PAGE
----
How to Reduce Your Tendency Toward Stress Eating

I’ve got a problem. I stress-eat. And, lately, with all the upheavals in my life, I’ve not been eating in the most healthy manner. I’m a bit scared to step on a scale, because I’m pretty sure that all the great things I’ve accomplished in the last year are rapidly unraveling.

So, I’m trying to figure out how I can step back and reduce my tendency toward stress eating — and perhaps get back on track with my efforts to live a healthy lifestyle.

stress eating

Are You Aware of What You Eat?

Stress eating is often the result of not paying attention to what you eat. Or, if you do pay attention to what you eat, you aren’t paying attention to the why behind it. Mindful eating can encourage you to take a step back and examine your motivations.

When I’m stressed, I’ll keep eating whatever’s handy. Even if I don’t particularly like it. I don’t actually like Peanut M&Ms all that much. But when my life is turned upside down, and I’m wandering through the house trying to manage all the stress, I’ll eat handful after handful of those things.

Stress eating can also manifest when you keep eating — even if you aren’t hungry. Eating is your coping mechanism, and it’s something that can destroy all of your hard work toward health if you don’t recognize it for what it is.

Once you realize that you are stress eating, you can take steps to mitigate some of the results.

Choose Healthier Foods to Eat

If you just need something to chew on while you are stressed, the next step is to get used to choosing foods that are healthier. Healthy snacking is better than sitting down with a bag of chips. I’m working on this method of stress eating right now, because I’m having a hard time stopping eating altogether.

But it’s still difficult for me right now. Even though I’ve got grapes and baby carrots and yogurt-covered raisin readily available, sometimes I’ll still go hunting through the freezer for cookie dough or dig out some sub-par chocolate from somewhere. But I’m getting better about it. When I realize what I’m doing — when I force myself to be aware of my stress eating habits — I stop rooting around for junk food and reach for the healthier snacks.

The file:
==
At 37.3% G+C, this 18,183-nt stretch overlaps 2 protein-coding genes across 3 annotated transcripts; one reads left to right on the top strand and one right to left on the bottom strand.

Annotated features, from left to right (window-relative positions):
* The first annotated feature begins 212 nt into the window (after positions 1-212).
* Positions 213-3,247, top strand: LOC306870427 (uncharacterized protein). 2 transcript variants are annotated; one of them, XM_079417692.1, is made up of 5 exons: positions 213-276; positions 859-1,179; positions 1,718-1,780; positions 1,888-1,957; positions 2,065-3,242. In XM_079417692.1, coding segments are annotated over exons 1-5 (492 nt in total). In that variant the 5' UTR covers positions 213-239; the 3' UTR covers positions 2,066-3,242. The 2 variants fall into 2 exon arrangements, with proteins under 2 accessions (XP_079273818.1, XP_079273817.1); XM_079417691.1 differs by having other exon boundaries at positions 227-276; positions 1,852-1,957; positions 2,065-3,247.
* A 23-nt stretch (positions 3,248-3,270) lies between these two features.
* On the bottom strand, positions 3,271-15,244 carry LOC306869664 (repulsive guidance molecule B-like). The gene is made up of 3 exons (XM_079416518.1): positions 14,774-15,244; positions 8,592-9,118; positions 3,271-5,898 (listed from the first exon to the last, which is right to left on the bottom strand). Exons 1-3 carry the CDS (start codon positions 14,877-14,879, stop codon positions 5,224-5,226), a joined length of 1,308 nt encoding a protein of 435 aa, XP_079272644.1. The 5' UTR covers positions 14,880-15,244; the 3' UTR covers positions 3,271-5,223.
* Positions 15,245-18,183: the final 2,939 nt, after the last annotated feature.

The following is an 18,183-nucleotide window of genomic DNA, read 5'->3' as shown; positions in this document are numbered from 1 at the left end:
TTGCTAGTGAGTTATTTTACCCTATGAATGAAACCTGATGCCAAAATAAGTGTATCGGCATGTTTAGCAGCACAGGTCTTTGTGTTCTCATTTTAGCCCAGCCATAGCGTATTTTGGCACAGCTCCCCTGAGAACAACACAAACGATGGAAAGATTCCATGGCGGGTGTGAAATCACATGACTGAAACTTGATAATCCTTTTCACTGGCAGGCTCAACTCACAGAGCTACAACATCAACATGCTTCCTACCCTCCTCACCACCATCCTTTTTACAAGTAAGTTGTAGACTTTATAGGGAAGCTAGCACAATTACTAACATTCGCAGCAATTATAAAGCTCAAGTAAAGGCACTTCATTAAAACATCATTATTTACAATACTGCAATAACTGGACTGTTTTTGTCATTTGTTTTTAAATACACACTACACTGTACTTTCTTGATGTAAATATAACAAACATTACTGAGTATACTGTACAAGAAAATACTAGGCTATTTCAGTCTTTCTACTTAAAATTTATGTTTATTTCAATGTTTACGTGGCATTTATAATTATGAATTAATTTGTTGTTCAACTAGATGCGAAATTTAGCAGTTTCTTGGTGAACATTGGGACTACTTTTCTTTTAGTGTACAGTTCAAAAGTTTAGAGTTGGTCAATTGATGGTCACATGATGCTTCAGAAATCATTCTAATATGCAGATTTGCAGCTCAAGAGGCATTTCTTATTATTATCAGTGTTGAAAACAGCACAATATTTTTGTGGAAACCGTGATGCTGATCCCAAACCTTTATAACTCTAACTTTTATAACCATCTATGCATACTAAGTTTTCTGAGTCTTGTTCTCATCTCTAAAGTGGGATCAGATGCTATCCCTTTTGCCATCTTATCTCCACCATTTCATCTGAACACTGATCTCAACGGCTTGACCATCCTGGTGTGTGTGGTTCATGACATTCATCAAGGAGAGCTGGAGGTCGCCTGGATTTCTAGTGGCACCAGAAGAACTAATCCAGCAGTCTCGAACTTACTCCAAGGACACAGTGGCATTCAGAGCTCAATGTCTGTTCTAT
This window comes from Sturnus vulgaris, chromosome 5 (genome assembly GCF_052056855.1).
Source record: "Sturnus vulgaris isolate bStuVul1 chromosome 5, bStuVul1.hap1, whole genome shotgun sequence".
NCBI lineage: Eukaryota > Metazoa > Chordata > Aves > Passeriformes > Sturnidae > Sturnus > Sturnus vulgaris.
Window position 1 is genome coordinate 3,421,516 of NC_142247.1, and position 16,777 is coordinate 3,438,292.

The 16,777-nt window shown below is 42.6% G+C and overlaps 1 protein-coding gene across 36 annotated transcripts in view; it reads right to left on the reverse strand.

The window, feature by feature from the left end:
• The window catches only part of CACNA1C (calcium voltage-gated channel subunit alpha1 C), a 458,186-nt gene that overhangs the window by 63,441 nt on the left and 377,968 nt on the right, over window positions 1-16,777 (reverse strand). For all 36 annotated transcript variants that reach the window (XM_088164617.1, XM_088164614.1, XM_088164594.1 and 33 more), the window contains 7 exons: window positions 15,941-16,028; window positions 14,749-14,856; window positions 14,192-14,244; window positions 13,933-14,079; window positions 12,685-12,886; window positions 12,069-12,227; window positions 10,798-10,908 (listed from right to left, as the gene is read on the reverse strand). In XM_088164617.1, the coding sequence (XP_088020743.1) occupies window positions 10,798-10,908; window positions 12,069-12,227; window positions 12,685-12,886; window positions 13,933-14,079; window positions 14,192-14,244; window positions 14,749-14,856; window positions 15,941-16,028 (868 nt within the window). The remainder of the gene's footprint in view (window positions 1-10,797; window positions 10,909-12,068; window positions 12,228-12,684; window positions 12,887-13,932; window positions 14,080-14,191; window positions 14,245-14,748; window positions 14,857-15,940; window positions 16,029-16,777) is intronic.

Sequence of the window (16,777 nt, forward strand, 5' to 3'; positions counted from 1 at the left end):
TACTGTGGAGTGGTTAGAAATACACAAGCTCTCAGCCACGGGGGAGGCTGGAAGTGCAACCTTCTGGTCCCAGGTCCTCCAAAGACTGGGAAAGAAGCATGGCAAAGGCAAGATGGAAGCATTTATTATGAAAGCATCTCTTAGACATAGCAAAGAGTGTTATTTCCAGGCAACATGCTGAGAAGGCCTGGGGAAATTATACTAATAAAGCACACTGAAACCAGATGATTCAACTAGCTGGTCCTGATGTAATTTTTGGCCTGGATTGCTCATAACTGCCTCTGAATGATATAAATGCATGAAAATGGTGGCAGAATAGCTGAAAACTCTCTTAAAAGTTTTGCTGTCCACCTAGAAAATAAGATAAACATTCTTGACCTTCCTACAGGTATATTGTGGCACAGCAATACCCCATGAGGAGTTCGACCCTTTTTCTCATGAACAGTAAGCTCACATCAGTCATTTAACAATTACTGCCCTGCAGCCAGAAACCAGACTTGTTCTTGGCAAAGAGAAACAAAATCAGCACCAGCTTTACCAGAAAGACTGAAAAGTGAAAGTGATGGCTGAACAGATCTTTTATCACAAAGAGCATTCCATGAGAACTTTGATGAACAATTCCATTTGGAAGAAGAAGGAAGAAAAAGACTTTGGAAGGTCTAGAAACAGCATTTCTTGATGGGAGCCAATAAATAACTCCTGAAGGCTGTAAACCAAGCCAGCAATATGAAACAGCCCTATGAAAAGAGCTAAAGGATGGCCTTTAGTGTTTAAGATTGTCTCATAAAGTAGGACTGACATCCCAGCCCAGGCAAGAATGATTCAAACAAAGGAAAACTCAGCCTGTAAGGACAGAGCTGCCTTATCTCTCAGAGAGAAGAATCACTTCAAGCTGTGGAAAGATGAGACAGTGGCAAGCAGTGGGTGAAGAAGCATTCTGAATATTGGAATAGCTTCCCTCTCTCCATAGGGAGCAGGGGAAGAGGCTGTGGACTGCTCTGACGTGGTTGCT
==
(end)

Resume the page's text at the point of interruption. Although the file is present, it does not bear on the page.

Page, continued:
Get Away from Stress Eating with Other Stress Relievers

Finally, it’s possible get a handle on the stress eating when you reduce your stress level. Since eating is a coping mechanism, it’s a good idea to find a different mechanism. Exercise is a great stress reliever, and there are short workouts that can help you feel good, without the need to eat.

Other ways to reduce your stress include:

  • Self massage: Give yourself a little massage. Studies indicate that self massage can reduce your stress levels and even boost your productivity. Two of the easiest ways to accomplish this are to massage your hands when you put on lotion, and to roll your feet over a tennis ball.
  • Drink black tea: Studies indicate that black tea can help reduce stress by reducing cortisol (a stress-related hormone) and reducing your cravings for food.
  • Meditation: You can even do a one-minute meditation to reduce your stress level and help you refocus so that you can cope better — without food.
  • Aromatherapy: The scents you have around might help you relax better so that you have the ability to fight of stress eating tendencies. Lavender is considered a great choice.

When you find yourself in the kitchen, and you really don’t have a compelling reason to be there, do your best to stop in your tracks. Grab a handful of nuts, and then go do some yoga. Or, perhaps, give yourself a hand massage while you wait for a cup of black tea to finish steeping. Look for something to do other than eat unhealthy foods.

Do you have problems with stress eating? What are some of your strategies for reducing the urge?

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